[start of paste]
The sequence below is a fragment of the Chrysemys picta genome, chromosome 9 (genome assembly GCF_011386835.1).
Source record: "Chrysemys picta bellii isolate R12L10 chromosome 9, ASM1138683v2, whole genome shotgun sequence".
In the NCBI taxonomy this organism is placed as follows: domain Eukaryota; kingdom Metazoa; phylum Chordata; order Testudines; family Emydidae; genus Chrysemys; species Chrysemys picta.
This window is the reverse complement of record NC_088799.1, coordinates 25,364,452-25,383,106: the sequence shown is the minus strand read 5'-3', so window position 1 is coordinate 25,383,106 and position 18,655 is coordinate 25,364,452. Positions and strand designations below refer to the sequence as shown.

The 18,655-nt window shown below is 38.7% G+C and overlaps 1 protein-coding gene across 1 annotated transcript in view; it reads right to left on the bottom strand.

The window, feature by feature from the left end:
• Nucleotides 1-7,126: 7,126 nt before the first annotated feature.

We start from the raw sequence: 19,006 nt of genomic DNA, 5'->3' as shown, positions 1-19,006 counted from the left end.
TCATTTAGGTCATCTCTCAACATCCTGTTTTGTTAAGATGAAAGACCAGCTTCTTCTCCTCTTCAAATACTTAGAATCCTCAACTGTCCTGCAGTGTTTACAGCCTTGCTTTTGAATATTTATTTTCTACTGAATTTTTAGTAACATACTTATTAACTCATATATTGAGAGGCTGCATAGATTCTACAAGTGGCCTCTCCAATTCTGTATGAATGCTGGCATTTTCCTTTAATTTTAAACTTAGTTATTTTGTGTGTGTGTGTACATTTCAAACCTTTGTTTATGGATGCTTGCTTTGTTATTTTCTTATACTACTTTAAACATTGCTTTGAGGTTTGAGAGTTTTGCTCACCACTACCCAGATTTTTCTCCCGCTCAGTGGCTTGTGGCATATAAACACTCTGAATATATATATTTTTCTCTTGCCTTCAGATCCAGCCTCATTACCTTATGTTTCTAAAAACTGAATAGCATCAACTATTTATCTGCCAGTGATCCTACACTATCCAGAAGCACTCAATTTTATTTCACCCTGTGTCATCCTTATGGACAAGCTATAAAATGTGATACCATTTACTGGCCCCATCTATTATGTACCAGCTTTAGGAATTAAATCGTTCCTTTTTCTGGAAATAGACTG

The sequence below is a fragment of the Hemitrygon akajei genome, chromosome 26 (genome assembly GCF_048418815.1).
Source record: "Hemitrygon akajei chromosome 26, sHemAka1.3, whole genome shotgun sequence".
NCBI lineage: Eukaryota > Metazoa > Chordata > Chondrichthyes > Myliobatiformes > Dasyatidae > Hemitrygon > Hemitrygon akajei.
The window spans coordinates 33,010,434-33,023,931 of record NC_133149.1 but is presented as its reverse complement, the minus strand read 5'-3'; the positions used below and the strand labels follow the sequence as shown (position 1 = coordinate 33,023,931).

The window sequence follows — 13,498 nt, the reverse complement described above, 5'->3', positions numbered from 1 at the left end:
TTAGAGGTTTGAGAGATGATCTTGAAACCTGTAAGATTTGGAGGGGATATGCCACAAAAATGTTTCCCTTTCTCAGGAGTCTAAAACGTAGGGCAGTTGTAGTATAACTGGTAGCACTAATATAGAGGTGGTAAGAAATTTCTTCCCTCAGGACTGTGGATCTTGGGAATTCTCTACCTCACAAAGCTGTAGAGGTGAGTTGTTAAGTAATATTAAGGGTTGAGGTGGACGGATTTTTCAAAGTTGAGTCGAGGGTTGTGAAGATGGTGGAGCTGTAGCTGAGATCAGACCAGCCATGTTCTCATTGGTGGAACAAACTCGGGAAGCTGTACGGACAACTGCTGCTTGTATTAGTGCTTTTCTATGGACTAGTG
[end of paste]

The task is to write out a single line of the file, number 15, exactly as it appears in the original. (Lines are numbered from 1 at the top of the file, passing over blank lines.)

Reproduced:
TTAGAGGTTTGAGAGATGATCTTGAAACCTGTAAGATTTGGAGGGGATATGCCACAAAAATGTTTCCCTTTCTCAGGAGTCTAAAACGTAGGGCAGTTGTAGTATAACTGGTAGCACTAATATAGAGGTGGTAAGAAATTTCTTCCCTCAGGACTGTGGATCTTGGGAATTCTCTACCTCACAAAGCTGTAGAGGTGAGTTGTTAAGTAATATTAAGGGTTGAGGTGGACGGATTTTTCAAAGTTGAGTCGAGGGTTGTGAAGATGGTGGAGCTGTAGCTGAGATCAGACCAGCCATGTTCTCATTGGTGGAACAAACTCGGGAAGCTGTACGGACAACTGCTGCTTGTATTAGTGCTTTTCTATGGACTAGTG